3D printing in and of itself is a revolutionary manufacturing process that’s taking the world by storm. In recent times we’ve seen a host of innovations in both the capabilities and applications of this new technology. However in the last few weeks we’ve seen possibly the greatest innovation yet: a revolutionary new 3D printing process that promises to increase throughput as well as opening up the possibility to easily print objects with geometries that prove challenging to conventional 3D printers. The team at Carbon3D developed this innovative new process, completely rethinking the way 3D printing is done.
Conventional 3D printers build and object layer by layer, strand by strand, to achieve quite pleasing results. However this process can take hours to produce the final printed object, and one of the motivating factors behind the development of this new process was to reduce this printing time from hours to minutes. This new process is referred to as CLIP (Continuous Liquid Interface Production) and is a remarkable new way of looking at printing continuous solid objects from a liquid medium. The printed object appears to continuously rise quite rapidly out of a bath of liquid media in a matter of minutes. CLIP not only increases throughput but, thanks to the continuous nature of the production process, creates stronger printed objects by reducing microscopic imperfections.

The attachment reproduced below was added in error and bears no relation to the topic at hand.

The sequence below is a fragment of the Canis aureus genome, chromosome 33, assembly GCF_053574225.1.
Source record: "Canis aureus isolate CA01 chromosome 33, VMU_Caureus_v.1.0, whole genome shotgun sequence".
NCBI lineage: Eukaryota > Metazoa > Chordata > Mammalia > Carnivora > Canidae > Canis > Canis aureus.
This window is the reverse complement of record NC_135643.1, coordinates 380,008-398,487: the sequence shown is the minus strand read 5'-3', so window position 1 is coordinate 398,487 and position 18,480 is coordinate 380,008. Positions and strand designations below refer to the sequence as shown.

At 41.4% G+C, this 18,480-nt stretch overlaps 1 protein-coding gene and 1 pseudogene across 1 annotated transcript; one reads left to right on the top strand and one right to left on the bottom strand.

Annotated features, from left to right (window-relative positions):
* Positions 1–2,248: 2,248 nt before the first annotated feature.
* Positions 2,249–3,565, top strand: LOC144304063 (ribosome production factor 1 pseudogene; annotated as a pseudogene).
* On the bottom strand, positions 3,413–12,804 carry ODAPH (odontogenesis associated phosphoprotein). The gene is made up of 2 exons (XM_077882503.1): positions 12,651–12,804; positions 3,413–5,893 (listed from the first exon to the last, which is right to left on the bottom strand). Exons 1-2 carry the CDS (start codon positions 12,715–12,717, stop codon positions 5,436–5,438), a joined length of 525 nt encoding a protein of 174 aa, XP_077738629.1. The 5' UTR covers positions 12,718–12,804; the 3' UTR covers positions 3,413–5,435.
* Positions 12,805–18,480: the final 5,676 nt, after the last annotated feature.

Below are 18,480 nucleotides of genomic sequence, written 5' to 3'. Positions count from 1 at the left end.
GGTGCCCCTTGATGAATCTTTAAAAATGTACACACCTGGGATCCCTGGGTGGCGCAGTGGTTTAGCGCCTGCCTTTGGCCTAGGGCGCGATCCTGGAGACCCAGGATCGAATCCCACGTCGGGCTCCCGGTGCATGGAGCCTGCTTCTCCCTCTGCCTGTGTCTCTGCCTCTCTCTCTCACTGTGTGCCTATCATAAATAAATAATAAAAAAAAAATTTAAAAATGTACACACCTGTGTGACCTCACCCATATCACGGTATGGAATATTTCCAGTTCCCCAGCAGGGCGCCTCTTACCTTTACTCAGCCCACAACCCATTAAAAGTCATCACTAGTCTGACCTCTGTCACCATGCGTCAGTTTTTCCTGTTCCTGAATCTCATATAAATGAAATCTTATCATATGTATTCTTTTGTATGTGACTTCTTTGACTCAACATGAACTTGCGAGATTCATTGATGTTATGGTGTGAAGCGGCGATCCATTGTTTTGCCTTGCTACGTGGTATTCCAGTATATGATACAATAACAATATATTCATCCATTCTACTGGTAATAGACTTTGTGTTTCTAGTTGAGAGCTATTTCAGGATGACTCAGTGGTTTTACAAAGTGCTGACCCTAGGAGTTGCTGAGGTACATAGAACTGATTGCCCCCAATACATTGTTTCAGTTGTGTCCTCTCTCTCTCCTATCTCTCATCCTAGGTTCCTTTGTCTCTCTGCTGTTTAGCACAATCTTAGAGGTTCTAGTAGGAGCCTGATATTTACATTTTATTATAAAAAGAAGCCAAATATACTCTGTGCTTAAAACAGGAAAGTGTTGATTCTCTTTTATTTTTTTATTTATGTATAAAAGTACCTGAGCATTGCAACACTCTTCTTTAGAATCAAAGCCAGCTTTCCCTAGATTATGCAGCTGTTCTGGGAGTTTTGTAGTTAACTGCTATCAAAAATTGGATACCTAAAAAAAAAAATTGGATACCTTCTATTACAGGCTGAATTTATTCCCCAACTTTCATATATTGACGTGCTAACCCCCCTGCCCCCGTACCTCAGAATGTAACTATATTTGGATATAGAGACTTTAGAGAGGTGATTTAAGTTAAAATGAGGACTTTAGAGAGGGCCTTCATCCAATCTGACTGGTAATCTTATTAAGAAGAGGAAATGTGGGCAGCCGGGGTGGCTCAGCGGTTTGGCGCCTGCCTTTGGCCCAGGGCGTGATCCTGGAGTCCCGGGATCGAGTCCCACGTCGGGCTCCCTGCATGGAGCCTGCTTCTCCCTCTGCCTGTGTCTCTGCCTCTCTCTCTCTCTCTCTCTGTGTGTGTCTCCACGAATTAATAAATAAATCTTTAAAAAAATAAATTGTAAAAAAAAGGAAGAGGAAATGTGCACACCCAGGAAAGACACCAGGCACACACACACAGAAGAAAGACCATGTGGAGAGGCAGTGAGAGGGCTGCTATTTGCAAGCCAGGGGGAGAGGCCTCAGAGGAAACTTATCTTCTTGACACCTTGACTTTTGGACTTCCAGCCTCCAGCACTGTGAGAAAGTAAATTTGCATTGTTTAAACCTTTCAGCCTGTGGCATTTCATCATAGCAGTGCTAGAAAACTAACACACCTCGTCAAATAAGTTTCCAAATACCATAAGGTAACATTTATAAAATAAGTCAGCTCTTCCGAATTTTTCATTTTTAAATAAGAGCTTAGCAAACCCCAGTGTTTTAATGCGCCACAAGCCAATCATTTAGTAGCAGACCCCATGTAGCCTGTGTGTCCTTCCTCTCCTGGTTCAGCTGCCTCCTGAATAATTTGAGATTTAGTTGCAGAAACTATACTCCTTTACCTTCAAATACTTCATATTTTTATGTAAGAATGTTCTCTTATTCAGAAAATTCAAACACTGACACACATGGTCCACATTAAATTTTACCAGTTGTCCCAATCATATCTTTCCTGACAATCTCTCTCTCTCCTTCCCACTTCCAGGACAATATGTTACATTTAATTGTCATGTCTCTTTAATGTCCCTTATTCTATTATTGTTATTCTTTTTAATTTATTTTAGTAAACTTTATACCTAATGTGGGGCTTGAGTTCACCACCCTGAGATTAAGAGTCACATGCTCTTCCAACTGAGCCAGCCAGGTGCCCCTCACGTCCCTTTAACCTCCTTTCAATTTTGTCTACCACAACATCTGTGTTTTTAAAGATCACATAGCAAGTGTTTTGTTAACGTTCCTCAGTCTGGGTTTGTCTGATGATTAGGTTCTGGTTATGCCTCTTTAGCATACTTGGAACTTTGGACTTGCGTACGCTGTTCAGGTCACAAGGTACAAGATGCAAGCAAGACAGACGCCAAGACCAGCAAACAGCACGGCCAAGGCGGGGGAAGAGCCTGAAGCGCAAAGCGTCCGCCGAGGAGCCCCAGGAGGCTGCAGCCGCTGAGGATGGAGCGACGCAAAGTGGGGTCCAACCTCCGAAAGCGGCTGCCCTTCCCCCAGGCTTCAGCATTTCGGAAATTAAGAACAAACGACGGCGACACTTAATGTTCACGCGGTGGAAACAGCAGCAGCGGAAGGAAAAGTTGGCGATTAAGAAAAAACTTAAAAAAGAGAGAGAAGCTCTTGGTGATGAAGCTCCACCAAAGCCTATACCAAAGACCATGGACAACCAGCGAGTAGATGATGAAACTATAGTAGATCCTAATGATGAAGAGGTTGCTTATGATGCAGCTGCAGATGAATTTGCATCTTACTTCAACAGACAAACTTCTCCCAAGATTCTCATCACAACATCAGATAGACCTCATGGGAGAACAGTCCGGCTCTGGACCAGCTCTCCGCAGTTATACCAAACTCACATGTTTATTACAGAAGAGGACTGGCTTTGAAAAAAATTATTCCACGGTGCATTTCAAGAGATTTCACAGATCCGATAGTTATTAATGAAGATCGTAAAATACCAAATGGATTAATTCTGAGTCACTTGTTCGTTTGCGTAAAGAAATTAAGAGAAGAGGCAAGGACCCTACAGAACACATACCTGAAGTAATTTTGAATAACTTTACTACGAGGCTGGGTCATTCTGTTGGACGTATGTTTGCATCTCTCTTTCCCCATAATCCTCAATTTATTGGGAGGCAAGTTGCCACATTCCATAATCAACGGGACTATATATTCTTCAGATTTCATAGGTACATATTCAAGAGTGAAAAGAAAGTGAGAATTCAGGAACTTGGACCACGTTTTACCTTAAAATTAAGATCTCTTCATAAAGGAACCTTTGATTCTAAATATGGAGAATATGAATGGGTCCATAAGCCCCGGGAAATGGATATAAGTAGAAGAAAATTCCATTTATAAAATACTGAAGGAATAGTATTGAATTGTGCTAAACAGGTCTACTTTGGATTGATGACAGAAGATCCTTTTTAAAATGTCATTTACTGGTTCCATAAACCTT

The CLIP process itself represents a breakthrough in chemical engineering and materials science, but unfortunately is a little complex to be treated briefly. This animation shows how the CLIP process works and compares it to conventional 3D printing methods. Moreover Joseph DeSimone, the CEO of Carbon3D, gave an inspiring TED talk about CLIP technology and its implications for the future of 3D printing. Anyone fascinated by 3D printing technologies will find his TED talk to be of great interest.